MIKE HARDWICH is a dedicated vet who has worked with wild and domestic animals for over thirty-nine years. He assists whenever the need arises and has an extraordinary rapport with all living things.
The Lion and Lamb – Memoirs of a Vet is Mike’s first book (originally published by a ‘self-publishing company’ and later picked up by a traditional publisher) and his second collection of stories is The Rhino and the Rat – Further Memoirs of a Vet.
1. From first draft, to published book, how much editing do you do?
From first draft to the published book we, Cathy and I, probably edited the draft six times and then gave it to Pegasus who promised a professional edit. The latter proved a total disaster – they asked us to sign-off a copy that had blatant errors and questions we had asked them (still there, written in red!). That sent us back to the drawing board but when we then finished it we told them NOT to change a single thing!
Subsequently both Cathy and I have learnt a lot and The Rhino and the Rat took only half as long to complete before we handed it to our editor, Alison Lowry, to work on.
2. Why did you decide to write your veterinary memoirs?
My memoirs were written many years back and left in a dusty drawer. A British company offered to publish my book, provided I doubled the length (this I never got round to doing). Then, after many, many years, Cathy contacted me and mentioned that her daughter Joanne was a journalist and the dusty files were taken from the bottom drawer, sent to Cathy and the entire process started.
How I came to start writing is that many of these stories started as fireside tales and there was immediate general interest. I had also, as a schoolboy, won several prizes for literature – probably not based on the quality of the work but more on the story.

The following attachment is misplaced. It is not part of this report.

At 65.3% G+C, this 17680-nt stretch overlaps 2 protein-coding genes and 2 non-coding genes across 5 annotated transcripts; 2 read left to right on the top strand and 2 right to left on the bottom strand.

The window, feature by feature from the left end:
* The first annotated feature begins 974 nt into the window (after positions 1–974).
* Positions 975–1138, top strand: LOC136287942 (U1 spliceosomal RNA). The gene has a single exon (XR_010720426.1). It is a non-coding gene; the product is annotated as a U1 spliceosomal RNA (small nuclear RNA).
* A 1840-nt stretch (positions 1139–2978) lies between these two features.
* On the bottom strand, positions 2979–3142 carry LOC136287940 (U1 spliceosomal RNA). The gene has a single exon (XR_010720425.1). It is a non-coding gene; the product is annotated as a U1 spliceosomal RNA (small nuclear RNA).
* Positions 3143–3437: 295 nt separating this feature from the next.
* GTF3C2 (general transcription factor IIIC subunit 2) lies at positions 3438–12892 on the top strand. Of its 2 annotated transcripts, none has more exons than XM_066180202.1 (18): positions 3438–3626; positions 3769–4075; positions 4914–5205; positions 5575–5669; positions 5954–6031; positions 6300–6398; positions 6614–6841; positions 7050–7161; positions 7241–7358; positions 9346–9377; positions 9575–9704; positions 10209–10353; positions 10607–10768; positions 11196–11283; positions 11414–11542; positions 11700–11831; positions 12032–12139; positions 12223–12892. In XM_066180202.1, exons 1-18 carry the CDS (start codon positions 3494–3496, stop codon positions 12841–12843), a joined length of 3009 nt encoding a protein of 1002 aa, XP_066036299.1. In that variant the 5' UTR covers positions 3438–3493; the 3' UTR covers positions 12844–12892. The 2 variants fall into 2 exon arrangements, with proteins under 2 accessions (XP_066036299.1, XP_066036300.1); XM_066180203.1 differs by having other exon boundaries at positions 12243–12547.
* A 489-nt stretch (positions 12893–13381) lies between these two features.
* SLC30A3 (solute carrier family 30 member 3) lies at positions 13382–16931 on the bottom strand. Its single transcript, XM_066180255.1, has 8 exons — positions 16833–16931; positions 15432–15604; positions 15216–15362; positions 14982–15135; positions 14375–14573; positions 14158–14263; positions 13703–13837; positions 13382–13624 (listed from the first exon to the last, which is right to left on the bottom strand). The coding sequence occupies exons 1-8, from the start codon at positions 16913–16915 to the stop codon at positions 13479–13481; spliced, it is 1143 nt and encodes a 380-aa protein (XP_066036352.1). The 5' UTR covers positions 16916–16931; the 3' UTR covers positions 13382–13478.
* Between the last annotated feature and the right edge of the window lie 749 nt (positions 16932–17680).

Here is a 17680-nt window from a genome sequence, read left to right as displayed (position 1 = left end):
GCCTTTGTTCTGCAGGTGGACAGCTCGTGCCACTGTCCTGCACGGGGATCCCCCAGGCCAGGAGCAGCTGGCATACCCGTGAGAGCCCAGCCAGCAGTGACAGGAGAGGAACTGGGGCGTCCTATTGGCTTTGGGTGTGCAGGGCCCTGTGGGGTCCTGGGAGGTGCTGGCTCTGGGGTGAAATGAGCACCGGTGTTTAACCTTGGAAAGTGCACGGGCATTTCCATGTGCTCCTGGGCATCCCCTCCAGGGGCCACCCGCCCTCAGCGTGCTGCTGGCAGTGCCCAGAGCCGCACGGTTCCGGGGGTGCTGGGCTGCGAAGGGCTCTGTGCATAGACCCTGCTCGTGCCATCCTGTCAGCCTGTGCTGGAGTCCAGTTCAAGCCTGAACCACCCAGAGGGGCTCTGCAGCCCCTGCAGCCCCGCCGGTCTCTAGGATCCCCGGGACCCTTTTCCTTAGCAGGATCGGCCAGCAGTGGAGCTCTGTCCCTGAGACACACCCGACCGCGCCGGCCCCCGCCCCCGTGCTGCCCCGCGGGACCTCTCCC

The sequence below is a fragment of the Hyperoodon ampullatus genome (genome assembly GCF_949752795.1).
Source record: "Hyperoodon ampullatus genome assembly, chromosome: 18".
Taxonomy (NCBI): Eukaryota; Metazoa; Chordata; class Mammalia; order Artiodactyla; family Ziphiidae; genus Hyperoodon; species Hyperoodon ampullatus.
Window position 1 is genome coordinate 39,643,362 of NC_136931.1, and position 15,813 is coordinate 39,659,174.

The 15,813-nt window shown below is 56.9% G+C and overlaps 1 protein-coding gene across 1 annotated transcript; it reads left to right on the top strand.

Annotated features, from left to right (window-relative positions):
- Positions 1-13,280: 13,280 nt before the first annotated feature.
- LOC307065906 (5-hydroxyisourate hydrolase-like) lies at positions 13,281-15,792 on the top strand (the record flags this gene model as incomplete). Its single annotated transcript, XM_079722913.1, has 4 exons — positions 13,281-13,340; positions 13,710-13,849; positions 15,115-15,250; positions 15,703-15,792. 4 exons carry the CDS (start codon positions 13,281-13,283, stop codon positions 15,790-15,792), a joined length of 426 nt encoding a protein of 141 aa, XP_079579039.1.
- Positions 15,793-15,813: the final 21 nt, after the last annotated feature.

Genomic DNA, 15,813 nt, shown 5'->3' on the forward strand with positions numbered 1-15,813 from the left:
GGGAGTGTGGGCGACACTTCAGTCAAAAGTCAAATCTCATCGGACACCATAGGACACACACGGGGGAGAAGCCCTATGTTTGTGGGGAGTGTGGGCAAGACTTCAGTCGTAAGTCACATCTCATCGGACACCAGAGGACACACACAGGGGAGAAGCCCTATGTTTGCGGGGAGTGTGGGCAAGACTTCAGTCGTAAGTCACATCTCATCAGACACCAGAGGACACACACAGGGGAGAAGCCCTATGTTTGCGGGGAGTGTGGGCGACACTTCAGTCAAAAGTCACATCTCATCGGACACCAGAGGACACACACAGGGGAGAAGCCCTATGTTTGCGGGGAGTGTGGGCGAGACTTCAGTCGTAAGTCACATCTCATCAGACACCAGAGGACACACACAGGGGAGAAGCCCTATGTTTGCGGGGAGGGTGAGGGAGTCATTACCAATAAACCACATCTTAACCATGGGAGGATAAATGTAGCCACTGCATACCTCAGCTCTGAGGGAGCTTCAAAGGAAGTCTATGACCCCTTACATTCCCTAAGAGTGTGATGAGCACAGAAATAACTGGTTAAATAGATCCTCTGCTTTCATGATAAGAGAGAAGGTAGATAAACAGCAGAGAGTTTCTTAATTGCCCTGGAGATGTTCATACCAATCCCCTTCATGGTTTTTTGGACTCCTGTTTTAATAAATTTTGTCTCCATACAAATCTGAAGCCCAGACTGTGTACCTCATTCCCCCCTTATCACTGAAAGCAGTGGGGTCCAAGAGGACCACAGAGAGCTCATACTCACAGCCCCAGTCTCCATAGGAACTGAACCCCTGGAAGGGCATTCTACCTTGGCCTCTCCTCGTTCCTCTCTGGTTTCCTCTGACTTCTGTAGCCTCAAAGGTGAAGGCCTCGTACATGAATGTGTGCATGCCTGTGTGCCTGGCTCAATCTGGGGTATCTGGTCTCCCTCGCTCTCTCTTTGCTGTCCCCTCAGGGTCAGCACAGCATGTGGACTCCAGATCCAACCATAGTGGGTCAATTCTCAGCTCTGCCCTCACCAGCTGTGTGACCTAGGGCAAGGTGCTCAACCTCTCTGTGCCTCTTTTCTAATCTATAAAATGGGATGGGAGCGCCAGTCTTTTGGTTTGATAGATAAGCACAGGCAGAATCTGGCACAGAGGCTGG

3. Before getting a South African publisher, you self-published The Lion and the Lamb – what advice can you give other writers on their own self-publishing journeys?
When we had finished The Lion and the Lamb we looked around for a publisher and as was to be expected we received more letters of rejection but three ‘publishers’ expressed interest. We carefully looked at all three and certainly the best offer was from Pegasus – they asked for very little from me and offered an extraordinary amount in return. Their letters were well drafted and encouraging. In addition they have three companies and as a ‘first’ timer we had to start on the lowest rung and then they offered upgrading, dependent on sales.
The frustrations only came much later (as mentioned above). Their assistance regarding editing was non-existent but we did feel that the layout was good and they did get the book published on time. Then came the major problems.
They made absolutely no effort at all as far as sales and promotion was concerned and kept saying to us that we needed to trust their tried and tested ways and that we should be patient.
They would not give us sales figures and all enquires were met with complacency and avoidance.
Eventually I had no option but to break the contract based on their not keeping to their side of the bargain.
At this stage I had sold 500 copies out of my veterinary practice and we were getting interest from book-sellers but had no way of meeting these requests.
The problem is however that we all want to get our books published and by this stage there was a sizable investment made.
4. Cathy Leotta helped you with writing your books – explain how the two of you worked together (especially considering that you are based in KZN and Cathy in the Cape).
Cathy and I had been friends at university 40 years ago. I think that we have very similar views and definitely similar standards – maybe she is a little more particular than me and is definitely a huge amount neater!